Alyx: Artistic Director of Touch Compass Dance Trust, Catherine Chappell, brought the DanceBox idea to me in February 2014. It was the return to a dance film collaboration that we began in 2003 when I directed three films for the company. We developed the concept of DanceBox over several months in collaboration with Designer Ian Hammond, the dancers and team at Touch Compass and communities of people associated with the company. The intellectual content behind the DanceBox project has been developed from many discussions (disagreements and agreements) creating a strong and delightful collaboration.
As the film’s director why was it important for you to tell this story?
Alyx: The key messages of inclusivity and celebrating both ability and diversity is core to all the DanceBox films and Touch Compass projects. With Drumming is Like Thunder I was impressed with Duncan’s vision and determination to pursue his passion for music. Following through with a passion or artistic life is always challenging. I admire and empathise with Duncan’s stick-ability and the way he overcomes no matter the obstacles in his life along with his total enthusiasm to be immersed in the performing arts.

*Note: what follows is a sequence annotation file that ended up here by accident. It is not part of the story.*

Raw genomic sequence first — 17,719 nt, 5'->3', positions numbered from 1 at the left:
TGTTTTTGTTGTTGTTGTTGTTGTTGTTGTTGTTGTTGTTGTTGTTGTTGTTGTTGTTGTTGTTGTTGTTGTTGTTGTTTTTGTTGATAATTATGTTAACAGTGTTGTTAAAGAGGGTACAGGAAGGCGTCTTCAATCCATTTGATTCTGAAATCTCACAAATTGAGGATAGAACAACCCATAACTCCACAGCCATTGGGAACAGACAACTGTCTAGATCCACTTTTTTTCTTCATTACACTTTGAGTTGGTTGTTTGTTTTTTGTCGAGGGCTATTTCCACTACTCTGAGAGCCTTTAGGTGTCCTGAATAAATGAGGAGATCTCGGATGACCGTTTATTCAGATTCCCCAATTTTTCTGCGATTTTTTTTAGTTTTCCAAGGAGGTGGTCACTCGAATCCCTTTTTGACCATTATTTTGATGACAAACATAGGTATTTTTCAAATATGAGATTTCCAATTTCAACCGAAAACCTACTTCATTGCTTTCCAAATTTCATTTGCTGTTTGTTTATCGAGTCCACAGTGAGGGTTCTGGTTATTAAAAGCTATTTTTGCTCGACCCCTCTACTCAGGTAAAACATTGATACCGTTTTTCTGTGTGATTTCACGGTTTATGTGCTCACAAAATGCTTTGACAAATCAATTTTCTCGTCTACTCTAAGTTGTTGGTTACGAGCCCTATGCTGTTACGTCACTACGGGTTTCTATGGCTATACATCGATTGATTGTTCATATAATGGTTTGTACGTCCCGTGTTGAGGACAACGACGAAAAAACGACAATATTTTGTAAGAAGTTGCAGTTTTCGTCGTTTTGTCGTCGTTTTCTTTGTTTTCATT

You made some interesting artistic choices like having a sequence in slow motion – can you share with us your process in choosing certain stylistic choices?
Alyx Duncan: The limitations of the square frame, and the box within a box, were one choice that we made for all the DanceBox films. With Dancing is like Thunder we wanted to foreground the message, emotion and power of Duncan’s song as well as explore what it feels like to continually be knocked back, and find the strength to get back up and try again. The slow motion movement describes that feeling of being right in the moment of a tough (in this scene: bullying) situation, where every sense is heightened and your whole body and mind is present in that fight or flight mode. The decision of ramped speed came in the edit with the film’s editor Daniel Strang. He and I have worked on many dance film projects together (since 2002). Daniel’s sense of rhythm and ability to bring out the best version of any story was well utilized here. With the limited frame sizes, every shot being framed by a box, we weren’t covering the action in close and mid shots so the way to ‘get close’ to the feeling came in retiming action and the sound design.